There are non-absorbable and bio-absorbable films, gels or solid membranes. The most commonly used mechanical barriers are oxidized regenerated cellulose (Interceed®; Johnson & Johnson Medical, Arlington, TX, United States), expanded polytetrafluoroethylene (Preclude Peritoneal Membrane®; W.L. Gore and Associates Inc., Flagstaff, AZ, United States), hyaluronic acid-carboxymethylcellulose (Seprafilm®; Genzyme Biosurgery, Cambridge, MA, United States) and polyethylenglycol (SprayGel®; Confluent Surgical Inc., Waltham, MA, United States). Preclude is non-degradable and requires a second operation for removal. The most extensively studied bioabsorbable films are Seprafilm and Interceed. Seprafilm is absorbed within 7 d and excreted from the body within 28 d[63,64]. Prospective randomized controlled trials have shown the efficacy of Seprafilm in reducing the incidence and extent of postoperative adhesions[65-68]. However, Seprafilm may cause a significant impairment of anastomoses, and should not be applied to anastomosis cases[69]. Other experimental studies have demonstrated that covering lesions of the parietal peritoneum with microsurgically applied autologous peritoneal transplants can completely prevent severe peritoneal adhesion formation. However, the advantage of a synthetic barrier is that the material does not need to be obtained surgically and can be cut to size outside of the abdomen and then applied without sutures[70].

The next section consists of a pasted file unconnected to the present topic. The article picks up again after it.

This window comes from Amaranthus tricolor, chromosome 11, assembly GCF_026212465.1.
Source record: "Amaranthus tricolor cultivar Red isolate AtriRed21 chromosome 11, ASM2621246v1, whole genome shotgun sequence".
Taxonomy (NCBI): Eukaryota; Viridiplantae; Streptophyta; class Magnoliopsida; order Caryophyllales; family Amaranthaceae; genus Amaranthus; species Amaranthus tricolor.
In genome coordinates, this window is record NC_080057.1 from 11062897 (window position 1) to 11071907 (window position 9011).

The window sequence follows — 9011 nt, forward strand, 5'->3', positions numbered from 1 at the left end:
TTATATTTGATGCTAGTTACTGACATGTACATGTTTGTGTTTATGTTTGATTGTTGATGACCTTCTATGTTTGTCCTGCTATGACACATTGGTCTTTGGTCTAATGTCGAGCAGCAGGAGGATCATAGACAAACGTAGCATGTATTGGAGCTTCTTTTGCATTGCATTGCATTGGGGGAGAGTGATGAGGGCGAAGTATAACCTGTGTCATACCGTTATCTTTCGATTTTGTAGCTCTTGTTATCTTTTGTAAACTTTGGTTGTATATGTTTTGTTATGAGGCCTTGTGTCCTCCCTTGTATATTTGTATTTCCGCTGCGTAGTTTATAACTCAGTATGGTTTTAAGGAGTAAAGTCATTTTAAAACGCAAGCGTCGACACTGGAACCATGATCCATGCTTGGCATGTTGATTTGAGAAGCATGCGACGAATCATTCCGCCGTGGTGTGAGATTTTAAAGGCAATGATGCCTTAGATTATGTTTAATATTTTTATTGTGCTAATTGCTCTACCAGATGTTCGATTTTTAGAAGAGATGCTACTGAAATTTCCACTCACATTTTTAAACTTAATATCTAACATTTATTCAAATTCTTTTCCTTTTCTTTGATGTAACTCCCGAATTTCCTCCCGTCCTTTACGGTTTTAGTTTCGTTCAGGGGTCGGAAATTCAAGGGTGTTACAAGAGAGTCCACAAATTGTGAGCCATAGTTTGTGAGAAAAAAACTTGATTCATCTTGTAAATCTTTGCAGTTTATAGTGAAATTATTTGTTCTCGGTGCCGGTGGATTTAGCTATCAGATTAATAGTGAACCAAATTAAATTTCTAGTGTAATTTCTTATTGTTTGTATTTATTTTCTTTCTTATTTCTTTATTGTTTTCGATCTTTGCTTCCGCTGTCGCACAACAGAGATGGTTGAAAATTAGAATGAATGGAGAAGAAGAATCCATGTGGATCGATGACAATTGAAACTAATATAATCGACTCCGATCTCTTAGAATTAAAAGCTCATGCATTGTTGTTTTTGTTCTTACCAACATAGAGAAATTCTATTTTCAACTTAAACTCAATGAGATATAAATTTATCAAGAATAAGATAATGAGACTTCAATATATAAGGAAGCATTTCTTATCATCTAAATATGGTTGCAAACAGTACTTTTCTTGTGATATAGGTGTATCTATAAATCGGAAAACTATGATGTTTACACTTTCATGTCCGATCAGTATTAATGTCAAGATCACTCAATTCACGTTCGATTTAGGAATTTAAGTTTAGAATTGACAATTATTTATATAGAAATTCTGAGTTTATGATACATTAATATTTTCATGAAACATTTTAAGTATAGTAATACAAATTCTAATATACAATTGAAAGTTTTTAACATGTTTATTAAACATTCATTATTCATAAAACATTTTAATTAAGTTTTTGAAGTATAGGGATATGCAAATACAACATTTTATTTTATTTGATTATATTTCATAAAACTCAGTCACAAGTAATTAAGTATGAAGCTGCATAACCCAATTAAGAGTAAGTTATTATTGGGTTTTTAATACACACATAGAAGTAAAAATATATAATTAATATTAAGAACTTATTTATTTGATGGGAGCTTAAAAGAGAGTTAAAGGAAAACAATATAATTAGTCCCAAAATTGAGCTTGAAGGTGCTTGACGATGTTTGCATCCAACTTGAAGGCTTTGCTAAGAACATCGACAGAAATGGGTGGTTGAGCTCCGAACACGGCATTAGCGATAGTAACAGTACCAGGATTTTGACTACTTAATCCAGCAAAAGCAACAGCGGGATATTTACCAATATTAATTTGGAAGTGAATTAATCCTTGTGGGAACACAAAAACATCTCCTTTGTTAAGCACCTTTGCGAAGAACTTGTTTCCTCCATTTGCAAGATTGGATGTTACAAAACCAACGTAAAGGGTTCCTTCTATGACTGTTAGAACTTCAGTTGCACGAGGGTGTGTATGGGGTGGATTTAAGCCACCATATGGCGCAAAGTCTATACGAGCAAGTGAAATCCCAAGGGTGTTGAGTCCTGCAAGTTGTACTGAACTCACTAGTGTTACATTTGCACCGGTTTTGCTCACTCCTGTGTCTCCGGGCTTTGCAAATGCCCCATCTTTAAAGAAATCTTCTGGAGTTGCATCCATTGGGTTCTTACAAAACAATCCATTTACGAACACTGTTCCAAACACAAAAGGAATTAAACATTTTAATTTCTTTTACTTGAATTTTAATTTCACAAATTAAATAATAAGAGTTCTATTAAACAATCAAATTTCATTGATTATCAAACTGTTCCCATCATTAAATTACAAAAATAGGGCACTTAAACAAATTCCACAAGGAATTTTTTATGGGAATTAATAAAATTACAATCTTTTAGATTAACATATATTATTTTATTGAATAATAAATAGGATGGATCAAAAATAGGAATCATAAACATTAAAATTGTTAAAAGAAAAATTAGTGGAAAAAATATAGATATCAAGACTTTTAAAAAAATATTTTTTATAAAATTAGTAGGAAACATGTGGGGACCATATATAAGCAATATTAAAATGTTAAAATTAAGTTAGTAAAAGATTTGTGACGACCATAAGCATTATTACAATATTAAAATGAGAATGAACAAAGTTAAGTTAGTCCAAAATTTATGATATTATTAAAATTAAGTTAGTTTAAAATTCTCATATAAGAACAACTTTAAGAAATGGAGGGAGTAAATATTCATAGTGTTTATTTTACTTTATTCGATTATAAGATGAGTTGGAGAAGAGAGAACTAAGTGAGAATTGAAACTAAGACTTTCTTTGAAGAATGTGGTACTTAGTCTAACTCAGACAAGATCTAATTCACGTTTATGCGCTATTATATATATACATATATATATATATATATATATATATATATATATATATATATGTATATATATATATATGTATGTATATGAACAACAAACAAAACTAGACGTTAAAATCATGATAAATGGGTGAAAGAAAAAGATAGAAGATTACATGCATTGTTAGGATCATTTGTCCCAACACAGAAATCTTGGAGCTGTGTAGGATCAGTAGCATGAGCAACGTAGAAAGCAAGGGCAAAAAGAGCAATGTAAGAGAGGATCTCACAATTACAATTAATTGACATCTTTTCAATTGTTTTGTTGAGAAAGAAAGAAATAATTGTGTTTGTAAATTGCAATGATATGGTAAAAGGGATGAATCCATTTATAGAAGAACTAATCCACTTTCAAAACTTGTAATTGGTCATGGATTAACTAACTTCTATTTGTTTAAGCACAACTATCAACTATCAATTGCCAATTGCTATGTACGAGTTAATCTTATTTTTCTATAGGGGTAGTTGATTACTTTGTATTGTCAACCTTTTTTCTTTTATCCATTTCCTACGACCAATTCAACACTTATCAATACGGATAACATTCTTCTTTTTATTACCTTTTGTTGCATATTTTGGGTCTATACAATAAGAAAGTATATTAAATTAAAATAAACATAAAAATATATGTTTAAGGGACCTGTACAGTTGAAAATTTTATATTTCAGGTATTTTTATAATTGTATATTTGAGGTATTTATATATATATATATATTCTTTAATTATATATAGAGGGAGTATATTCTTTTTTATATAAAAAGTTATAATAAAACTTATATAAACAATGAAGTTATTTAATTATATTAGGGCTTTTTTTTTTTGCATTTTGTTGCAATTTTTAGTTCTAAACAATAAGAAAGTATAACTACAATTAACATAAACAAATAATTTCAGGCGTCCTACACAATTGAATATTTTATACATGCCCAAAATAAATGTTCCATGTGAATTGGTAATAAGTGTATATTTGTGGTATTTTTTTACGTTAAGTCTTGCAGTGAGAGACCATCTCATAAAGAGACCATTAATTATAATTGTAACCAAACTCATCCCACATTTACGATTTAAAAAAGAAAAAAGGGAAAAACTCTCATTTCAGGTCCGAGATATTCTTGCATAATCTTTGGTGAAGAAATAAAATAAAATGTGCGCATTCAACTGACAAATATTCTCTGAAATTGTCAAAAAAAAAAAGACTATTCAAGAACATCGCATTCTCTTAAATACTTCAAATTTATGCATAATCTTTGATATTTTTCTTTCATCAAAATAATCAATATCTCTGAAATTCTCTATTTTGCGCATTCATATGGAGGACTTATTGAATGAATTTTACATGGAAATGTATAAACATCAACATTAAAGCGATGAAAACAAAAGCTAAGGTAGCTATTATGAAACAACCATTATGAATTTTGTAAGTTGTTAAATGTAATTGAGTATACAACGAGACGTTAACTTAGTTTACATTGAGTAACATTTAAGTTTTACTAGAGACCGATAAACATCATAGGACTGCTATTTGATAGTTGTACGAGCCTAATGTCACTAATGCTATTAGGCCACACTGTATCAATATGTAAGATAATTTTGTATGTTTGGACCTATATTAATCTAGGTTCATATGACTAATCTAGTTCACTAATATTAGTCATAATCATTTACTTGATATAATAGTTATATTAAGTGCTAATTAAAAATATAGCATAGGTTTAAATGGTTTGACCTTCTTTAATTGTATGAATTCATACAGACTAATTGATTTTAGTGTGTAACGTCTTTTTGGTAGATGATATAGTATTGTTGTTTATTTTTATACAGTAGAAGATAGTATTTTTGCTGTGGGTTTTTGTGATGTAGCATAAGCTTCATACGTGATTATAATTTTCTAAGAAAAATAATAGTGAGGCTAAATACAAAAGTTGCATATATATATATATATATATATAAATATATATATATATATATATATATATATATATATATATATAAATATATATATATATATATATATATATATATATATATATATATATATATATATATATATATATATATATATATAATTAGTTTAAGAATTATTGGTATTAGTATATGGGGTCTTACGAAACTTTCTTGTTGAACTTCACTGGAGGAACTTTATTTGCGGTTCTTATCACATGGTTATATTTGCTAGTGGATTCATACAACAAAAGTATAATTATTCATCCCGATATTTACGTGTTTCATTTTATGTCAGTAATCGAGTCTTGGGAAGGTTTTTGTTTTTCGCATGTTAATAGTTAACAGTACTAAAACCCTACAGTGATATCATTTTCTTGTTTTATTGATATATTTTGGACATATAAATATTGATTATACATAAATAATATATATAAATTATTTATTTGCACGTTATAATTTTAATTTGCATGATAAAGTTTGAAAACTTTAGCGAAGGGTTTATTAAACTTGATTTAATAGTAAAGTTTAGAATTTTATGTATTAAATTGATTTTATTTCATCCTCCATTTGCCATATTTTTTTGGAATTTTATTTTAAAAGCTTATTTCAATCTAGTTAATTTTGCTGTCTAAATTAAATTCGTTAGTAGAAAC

Chemical agents: Chemical agents generally prevent the organization of the persisting fibrin, by fibroblastic proliferation inhibition. Many agents are used to inhibit this proliferation such as, non-steroidal anti-inflammatory drugs (NSAIDs), corticosteroids, calcium channel blockers, histamine antagonists, antibiotics, fibrinolytic agents, anticoagulants, antioxidants, hormones, vitamins, colchicines and selective immunosuppressors[60].